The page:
‘BLACK HOLOCAUST’ MEMORIAL: Juneteenth celebrates emancipation


By Evan Goodenow - egoodenow@civitasmedia.com



Photos by Evan Goodenow | Oberlin News-Tribune Nola Bland, a member of Mount Zion Baptist Church, speaks at Friday’s Juneteenth commemoration.


Members of the Mount Zion youth praise dance team perform.


Singer Cassandra Brown performs “I See the Sign” with Daniel Spearman on trumpet.


Slaves and the anniversary of their emancipation were commemorated Friday in an Oberlin Juneteenth ceremony at Westwood Cemetery.

“We give honor and recognition to those who lost their lives on the journey from slavery to freedom,” said speaker Nola Bland, a member of Mt. Zion Baptist Church whose congregation helped organize the tribute. “This disaster was the black holocaust.”

Between 10 to 15 million Africans were enslaved and shipped across the Atlantic between 1500 and 1900 with at least two million dying during the trip. Juneteenth celebrates June, 19, 1865, when Union soldiers arrived in Galveston, Texas, with news of the end of the Civil War and the Emancipation Proclamation which ended slavery in 1863.

Various explanations for the two-and-a-half year notification delay have been given. They include that a messenger with the news was murdered, that slave owners withheld the news, and that Union troops withheld the news to allow for one last cotton harvest.

Newly-freed black people celebrated the news and the anniversary of the notification has been celebrated ever since. Celebrations diminished in the early 20th century but surged after the civil rights movement and the 1968 Poor People’s March on Washington, D.C.

Celebrations have occurred in Oberlin for some 20 years and were originally part of Heritage Days celebrations, according to Adenike Sharpley, Oberlin Juneteenth chairwoman. Juneteenth was declared a day of celebration in Oberlin in 2004.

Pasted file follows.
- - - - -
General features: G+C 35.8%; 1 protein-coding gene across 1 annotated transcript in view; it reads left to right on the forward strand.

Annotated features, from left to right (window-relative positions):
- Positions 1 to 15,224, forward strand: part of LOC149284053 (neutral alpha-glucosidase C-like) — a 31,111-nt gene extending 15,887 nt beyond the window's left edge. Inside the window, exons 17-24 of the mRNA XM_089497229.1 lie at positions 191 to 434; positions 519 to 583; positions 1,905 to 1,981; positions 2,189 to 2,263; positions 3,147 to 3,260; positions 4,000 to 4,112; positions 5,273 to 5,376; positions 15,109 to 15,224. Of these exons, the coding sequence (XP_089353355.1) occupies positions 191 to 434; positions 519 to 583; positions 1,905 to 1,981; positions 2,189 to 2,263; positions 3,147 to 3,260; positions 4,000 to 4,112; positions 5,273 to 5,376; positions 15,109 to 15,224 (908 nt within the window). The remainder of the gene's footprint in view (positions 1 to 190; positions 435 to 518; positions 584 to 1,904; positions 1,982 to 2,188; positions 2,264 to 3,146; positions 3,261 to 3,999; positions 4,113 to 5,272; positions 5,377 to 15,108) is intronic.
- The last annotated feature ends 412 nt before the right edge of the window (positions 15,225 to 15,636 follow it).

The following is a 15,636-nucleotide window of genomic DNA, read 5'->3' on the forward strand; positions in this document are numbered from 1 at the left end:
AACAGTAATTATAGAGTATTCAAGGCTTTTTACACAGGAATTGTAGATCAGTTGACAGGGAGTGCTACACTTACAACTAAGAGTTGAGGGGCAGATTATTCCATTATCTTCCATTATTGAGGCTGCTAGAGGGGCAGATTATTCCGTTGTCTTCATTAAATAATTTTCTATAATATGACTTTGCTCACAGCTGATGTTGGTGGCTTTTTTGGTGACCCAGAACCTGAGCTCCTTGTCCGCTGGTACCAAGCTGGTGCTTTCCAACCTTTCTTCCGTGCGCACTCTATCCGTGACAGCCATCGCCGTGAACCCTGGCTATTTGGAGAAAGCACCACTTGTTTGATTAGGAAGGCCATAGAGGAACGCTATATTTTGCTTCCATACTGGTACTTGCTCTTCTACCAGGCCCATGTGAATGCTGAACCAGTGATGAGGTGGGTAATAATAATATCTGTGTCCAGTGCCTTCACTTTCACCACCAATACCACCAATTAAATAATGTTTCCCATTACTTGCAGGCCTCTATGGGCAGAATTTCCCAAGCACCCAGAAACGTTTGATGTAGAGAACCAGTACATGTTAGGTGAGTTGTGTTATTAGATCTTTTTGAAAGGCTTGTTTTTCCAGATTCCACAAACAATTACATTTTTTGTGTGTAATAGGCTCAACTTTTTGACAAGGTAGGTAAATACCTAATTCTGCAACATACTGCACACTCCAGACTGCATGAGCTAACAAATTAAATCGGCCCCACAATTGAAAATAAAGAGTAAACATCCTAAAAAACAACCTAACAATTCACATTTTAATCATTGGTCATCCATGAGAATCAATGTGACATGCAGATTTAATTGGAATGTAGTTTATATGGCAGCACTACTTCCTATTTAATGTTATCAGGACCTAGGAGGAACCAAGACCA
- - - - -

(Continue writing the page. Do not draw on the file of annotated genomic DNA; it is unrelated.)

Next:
Sharpley said before the ceremony that her involvement is a way to pay tribute to her ancestors.

“It gives a chance to pray for their souls,” she said. “Some of them never made it here. Some of them never made it to Canada. Some of them never made it to freedom.”

The tribute, attended by about 40 people, included prayers, songs and a performance by girls from the Mt. Zion youth praise dance team. “Please do not forget the words that were spoken today so you can pass them on to future generations,” Bland told the girls.

Evan Goodenow can be reached at 440-775-1611 or @GoodenowNews on Twitter.

Photos by Evan Goodenow | Oberlin News-Tribune Nola Bland, a member of Mount Zion Baptist Church, speaks at Friday’s Juneteenth commemoration.

http://aimmedianetwork.com/wp-content/uploads/sites/44/2016/06/web1_IMG_0233-1.jpg

Photos by Evan Goodenow | Oberlin News-Tribune Nola Bland, a member of Mount Zion Baptist Church, speaks at Friday’s Juneteenth commemoration.

Members of the Mount Zion youth praise dance team perform.
http://aimmedianetwork.com/wp-content/uploads/sites/44/2016/06/web1_IMG_0270-1.jpgMembers of the Mount Zion youth praise dance team perform.

Singer Cassandra Brown performs “I See the Sign” with Daniel Spearman on trumpet.
http://aimmedianetwork.com/wp-content/uploads/sites/44/2016/06/web1_IMG_0238-1.jpgSinger Cassandra Brown performs “I See the Sign” with Daniel Spearman on trumpet.

By Evan Goodenow

egoodenow@civitasmedia.com

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